• Have stuff to do for folks that are not part of the recording process. We encourage those recording not to bring anyone that isn’t vital to the recording process but sometimes additional bodies are unavoidable. A few Disney DVD’s in another room can do the trick. Just leave the sub woofer off so the movie doesn’t end up in the choir tracks. And no playing basketball!
  • If the session is especially important, video tape. Be prepared to accommodate three cameras if a video will be made of the tracking session.
  • Prepare packets of info about the studio. At a minimum give each person one of your business cards so they can contact you for any future recording needs.

For a 50 person choir, are monitors necessary?

This question came in by email:

Q: In your experience, for a 50 person choir…are monitors for the choir a normal thing and/or necessary? I have mentioned to some of the choir members that the music director wants monitors for the choir and some have said, “Why?…I can hear everything just fine.”

A: Monitors are normal, regardless of group size if anyone in the choir is struggling to hear the piano or what is being said at the pulpit. Monitors can help everyone lock in with soloists also. But I almost always limit what I send to choir monitors to piano, pulpit and solo mics only. Otherwise they become a feedback hazard. And the more sound sources you send to he choir, the more you have to worry about the choir mics picking up.

I also find it very helpful to make all (or at least most) aux sends feeding choir monitors post-fader.

4 Reasons Why Smaller Auditoriums Should Not Have a Sound Room

I could hear defeat in his voice as he described being the new music director at a small church. Eric (not his real name) wanted to know if I could come down on a Saturday morning and tell them how to fix their sound problems.  I asked a few questions and we set a date.

When I arrived. the pastor invited me in to his office.  He sighed and then began to list the problems that had been having.  He told me of regular complaints from the congregation about volume being too high or low and the sound “not having a good quality”. Also, the platform dwellers were not hearing what they needed in the monitors.  The usual stuff really. I took notes so I would remember to address every problem. But I knew 80% or the problems would be solved with one change.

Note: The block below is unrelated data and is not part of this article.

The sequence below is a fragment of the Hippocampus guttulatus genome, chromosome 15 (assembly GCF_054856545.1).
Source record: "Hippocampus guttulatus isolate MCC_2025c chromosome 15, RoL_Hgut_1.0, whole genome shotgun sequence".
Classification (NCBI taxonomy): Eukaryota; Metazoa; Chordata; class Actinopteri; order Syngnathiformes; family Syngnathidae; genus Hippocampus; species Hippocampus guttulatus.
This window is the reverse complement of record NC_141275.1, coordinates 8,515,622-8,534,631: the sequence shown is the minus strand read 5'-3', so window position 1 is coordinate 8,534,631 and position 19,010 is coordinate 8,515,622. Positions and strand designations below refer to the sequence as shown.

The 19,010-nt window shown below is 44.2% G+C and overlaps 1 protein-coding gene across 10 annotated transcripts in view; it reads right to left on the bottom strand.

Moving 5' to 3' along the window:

We finished our meeting and headed over to the church sound room.  You’ve seen them.  Maybe you have one.  It’s a room in the back of the auditorium where all the sound equipment is set up and operated.  And placing the mixer in that room was the cause of probably 80% of their problems.

I will explain, but first I need to introduce one term that will make it easier to communicate. The term is ‘Front of House’.  This is a weird industry standard term like Accounts Payable is in accounting. It is abbreviated FOH and means the position where the sound guy sits who is mixing for the live audience (as opposed to mixing for a radio or internet listener, which would be called a “media mix”).

Why putting FOH in a room was the causing most of the problems:

1. You have to hear the room

This is key:  Mixing for a live audience involves a handful of sound sources

  1. There is acoustic noise in the room.  These are sounds you can hear when the sound system is off.  Some can be significantly loud, like a trumpet section or drum cymbals.
  2. The room itself will resonate when certain notes (frequencies) are sounded.  The room is actually amplifying those frequencies; making them louder.  At the same time, some other frequencies may not be getting through well at all.  As sound waves bounce off of surfaces, some will collide just right and cancel each other out, making them quieter.
  3. There are noises in the room from the audience, air conditioner, traffic outside, etc.  The volume of the FOH mix needs to allows sound sources to be heard above the noise floor.
  4. If there is singing, you should sing a bit to make sure the instruments are not making it impossible for the audience to hear themselves singing.  But you have to be in the auditorium yourself for it to work.
  5. And of course, the sound system joins with these other sound sources as one contributor.

Mixing FOH from inside a sound room is like painting a portrait while wearing a blindfold.

 2.  The FOH person mixing should be as engaged as anyone on the platform

Put another way, the mic should always be turned up on time.  And by “on time”, I mean before the person on the platform starts speaking, singing or playing into it.  There can be a lot happening and the FOH operator needs to be on it.  I’m tough in this, but not having a mic turned up on time is embarrassing for the FOH operator, frustrating for the person trying to be heard and a distraction for everyone in the audience.  Attempting to mix without the ability to hear is bad enough.  But I’ve also found the relative isolation of the room makes it much easier for distracting conversations.  It is important for the FOH mix operator to be as in-tune with every moment of the event as everyone on the platform.  Simply no other person has as much impact on what is heard.

3.  The FOH mix operator should not be concerned about the media mix